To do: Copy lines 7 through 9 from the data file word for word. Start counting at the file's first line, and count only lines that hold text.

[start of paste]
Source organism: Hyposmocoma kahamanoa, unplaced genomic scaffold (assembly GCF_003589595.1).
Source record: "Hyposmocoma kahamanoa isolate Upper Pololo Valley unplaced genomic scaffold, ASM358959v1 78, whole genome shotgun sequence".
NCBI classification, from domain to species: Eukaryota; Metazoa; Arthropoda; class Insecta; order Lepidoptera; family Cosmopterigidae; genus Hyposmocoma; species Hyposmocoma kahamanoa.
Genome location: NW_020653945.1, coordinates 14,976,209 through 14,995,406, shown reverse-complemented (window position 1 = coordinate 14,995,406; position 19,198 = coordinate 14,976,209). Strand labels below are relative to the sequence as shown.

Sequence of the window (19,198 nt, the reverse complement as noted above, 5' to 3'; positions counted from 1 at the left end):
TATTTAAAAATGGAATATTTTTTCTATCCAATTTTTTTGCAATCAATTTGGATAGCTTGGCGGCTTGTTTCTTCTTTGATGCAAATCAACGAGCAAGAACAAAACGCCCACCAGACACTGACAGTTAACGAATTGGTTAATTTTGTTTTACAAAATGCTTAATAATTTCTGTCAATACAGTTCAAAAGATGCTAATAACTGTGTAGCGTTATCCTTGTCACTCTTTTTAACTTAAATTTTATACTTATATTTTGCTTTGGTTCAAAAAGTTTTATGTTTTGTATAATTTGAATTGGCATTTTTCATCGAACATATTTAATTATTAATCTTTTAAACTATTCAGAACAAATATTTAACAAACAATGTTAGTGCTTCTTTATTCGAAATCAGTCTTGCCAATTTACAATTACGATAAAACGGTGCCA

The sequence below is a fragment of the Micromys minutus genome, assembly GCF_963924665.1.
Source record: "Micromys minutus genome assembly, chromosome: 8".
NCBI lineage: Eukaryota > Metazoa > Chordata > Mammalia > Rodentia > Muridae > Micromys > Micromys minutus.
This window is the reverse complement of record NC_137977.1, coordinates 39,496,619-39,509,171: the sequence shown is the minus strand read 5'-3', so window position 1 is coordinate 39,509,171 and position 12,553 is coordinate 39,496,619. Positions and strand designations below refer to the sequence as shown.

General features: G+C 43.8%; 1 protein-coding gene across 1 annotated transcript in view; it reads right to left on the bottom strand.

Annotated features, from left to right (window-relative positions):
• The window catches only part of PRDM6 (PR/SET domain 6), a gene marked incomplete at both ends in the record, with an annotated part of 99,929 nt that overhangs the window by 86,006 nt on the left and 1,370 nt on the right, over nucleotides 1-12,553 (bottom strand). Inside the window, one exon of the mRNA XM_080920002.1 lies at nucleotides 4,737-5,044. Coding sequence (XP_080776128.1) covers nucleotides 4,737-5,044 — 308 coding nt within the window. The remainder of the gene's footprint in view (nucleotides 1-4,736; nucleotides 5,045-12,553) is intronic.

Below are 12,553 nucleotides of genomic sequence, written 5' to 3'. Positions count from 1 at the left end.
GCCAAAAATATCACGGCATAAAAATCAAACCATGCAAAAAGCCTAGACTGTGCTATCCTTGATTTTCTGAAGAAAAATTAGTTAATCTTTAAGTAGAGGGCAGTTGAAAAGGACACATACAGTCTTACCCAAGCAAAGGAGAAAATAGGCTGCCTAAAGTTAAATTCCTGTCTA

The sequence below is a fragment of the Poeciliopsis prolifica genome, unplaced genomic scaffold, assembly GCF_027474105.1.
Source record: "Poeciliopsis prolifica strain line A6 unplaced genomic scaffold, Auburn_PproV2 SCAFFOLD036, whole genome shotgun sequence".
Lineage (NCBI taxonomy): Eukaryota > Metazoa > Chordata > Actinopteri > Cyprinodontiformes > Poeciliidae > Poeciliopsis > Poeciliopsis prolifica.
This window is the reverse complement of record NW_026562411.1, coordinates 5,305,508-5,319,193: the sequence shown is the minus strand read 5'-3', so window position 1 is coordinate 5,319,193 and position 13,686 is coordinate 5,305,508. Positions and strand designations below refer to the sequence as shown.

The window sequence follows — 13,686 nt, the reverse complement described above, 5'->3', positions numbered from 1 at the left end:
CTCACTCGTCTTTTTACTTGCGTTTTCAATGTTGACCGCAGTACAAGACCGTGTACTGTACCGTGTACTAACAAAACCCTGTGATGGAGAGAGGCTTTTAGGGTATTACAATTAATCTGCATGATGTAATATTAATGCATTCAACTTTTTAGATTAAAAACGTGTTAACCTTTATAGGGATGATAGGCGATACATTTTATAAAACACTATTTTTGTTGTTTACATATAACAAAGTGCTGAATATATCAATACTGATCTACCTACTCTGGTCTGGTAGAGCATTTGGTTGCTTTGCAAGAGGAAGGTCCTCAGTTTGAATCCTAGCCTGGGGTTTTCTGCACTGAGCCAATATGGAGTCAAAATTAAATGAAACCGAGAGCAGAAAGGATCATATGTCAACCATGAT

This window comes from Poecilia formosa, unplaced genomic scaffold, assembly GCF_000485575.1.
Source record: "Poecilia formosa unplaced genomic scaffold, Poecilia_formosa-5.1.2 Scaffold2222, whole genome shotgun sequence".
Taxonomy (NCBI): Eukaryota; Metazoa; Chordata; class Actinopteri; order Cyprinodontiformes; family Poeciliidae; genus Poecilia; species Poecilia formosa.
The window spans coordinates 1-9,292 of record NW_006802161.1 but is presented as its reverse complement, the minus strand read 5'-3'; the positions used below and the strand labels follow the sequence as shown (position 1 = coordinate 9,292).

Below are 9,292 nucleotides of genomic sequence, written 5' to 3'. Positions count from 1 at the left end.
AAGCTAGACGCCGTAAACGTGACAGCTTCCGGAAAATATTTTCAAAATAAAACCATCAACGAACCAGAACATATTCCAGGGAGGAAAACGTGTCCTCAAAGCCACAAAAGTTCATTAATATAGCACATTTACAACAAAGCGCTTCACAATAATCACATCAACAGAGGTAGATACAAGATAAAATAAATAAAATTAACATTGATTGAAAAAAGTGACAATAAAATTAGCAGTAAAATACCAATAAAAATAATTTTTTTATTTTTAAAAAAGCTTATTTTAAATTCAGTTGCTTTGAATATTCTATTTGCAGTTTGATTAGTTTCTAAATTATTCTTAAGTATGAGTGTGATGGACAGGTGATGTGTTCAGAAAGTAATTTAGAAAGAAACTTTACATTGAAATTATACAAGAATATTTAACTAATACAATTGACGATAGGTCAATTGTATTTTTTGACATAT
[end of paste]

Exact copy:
The sequence below is a fragment of the Micromys minutus genome, assembly GCF_963924665.1.
Source record: "Micromys minutus genome assembly, chromosome: 8".
NCBI lineage: Eukaryota > Metazoa > Chordata > Mammalia > Rodentia > Muridae > Micromys > Micromys minutus.